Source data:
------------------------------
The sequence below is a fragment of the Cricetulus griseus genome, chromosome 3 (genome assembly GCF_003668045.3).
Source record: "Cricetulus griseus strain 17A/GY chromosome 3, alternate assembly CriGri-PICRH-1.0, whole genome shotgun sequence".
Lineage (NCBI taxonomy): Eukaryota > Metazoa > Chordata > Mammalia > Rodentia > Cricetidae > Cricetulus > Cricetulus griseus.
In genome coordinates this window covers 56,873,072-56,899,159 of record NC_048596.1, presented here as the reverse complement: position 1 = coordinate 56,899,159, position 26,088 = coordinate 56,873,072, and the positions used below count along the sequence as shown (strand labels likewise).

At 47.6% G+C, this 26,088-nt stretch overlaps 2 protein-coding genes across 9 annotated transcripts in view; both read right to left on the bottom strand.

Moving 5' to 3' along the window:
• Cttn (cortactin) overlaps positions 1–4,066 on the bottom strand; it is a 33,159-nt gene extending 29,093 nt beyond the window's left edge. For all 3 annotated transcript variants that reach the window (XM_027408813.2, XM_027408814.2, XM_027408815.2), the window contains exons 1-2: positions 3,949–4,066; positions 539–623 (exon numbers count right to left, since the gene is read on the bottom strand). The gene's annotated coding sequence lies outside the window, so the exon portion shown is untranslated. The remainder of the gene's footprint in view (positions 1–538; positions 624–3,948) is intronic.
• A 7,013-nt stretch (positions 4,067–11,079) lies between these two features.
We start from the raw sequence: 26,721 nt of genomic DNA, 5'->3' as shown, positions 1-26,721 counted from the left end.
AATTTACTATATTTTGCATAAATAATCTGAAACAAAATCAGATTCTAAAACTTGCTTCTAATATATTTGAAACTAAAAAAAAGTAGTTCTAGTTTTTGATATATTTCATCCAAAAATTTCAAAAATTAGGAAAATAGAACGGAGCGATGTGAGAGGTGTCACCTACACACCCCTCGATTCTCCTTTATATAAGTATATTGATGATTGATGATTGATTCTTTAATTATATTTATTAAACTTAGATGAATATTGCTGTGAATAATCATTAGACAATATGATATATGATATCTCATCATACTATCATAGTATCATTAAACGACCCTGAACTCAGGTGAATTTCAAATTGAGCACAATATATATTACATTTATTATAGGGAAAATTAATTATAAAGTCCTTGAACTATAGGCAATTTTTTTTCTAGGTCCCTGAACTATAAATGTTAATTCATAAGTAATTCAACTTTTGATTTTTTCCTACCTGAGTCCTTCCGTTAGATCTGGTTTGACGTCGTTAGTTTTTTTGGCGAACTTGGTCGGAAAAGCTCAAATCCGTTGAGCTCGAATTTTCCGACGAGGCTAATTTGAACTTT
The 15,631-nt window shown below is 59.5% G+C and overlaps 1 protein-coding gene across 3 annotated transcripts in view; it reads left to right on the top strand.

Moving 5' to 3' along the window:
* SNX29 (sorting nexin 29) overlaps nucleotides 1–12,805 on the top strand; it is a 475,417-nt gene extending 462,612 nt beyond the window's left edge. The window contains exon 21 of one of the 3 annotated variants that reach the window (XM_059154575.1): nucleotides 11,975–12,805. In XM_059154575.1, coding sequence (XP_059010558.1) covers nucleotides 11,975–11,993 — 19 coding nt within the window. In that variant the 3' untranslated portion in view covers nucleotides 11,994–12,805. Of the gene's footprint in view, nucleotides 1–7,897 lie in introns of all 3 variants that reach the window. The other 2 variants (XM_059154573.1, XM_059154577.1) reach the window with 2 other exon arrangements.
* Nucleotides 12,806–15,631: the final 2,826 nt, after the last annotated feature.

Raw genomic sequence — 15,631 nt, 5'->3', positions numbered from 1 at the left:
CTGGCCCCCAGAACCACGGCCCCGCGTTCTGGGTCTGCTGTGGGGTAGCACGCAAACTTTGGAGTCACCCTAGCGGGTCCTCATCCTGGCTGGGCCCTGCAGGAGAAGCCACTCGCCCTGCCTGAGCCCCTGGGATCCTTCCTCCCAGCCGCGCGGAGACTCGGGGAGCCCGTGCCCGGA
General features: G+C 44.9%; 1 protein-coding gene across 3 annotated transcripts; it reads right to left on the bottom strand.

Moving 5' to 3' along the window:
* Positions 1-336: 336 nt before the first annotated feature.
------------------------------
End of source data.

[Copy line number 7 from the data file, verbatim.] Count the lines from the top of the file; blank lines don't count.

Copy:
• Cttn (cortactin) overlaps positions 1–4,066 on the bottom strand; it is a 33,159-nt gene extending 29,093 nt beyond the window's left edge. For all 3 annotated transcript variants that reach the window (XM_027408813.2, XM_027408814.2, XM_027408815.2), the window contains exons 1-2: positions 3,949–4,066; positions 539–623 (exon numbers count right to left, since the gene is read on the bottom strand). The gene's annotated coding sequence lies outside the window, so the exon portion shown is untranslated. The remainder of the gene's footprint in view (positions 1–538; positions 624–3,948) is intronic.